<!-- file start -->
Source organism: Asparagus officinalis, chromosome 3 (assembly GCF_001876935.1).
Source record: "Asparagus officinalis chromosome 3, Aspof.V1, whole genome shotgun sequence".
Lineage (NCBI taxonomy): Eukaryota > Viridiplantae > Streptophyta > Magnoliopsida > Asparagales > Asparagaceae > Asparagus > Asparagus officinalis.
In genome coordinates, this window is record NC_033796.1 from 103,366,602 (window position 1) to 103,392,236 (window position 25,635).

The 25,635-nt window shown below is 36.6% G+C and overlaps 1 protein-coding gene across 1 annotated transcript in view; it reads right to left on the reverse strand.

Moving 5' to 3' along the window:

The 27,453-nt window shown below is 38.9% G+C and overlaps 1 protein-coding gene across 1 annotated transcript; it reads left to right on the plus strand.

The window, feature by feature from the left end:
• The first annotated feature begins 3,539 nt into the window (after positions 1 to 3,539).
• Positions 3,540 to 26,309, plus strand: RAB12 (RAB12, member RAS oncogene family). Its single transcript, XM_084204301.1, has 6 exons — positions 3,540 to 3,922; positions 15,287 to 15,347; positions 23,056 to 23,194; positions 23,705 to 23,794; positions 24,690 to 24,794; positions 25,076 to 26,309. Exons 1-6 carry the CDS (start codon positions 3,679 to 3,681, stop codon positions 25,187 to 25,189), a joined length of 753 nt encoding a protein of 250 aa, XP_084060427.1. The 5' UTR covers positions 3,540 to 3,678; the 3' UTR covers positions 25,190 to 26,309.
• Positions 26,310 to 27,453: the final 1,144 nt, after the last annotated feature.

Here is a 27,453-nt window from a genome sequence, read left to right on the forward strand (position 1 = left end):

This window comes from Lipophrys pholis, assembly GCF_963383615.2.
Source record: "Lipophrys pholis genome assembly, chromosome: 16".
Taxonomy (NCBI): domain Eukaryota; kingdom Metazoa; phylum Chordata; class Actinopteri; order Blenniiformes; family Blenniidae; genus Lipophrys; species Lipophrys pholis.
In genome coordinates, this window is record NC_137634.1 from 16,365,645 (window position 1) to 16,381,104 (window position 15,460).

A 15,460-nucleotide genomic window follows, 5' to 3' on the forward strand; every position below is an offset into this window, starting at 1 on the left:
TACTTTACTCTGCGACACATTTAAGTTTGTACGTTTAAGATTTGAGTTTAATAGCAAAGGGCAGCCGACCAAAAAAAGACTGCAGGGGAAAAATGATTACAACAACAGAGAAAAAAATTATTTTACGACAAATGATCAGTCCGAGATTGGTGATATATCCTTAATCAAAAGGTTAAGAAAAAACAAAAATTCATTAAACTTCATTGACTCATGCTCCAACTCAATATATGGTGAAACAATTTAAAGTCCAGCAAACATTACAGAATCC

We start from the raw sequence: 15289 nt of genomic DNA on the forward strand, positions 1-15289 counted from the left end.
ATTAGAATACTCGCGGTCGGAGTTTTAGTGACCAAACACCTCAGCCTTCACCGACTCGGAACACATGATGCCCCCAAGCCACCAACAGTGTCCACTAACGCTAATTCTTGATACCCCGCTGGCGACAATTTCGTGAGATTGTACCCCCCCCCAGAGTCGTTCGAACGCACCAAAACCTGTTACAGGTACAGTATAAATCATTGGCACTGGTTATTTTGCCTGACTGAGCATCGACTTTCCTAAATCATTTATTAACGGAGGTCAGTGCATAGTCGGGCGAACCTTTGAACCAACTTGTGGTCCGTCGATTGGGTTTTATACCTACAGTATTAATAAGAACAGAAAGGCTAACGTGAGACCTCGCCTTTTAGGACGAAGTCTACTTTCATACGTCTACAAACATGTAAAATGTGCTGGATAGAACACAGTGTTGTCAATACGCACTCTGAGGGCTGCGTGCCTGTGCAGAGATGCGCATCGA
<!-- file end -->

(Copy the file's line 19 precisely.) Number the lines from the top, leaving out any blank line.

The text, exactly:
We start from the raw sequence: 15289 nt of genomic DNA on the forward strand, positions 1-15289 counted from the left end.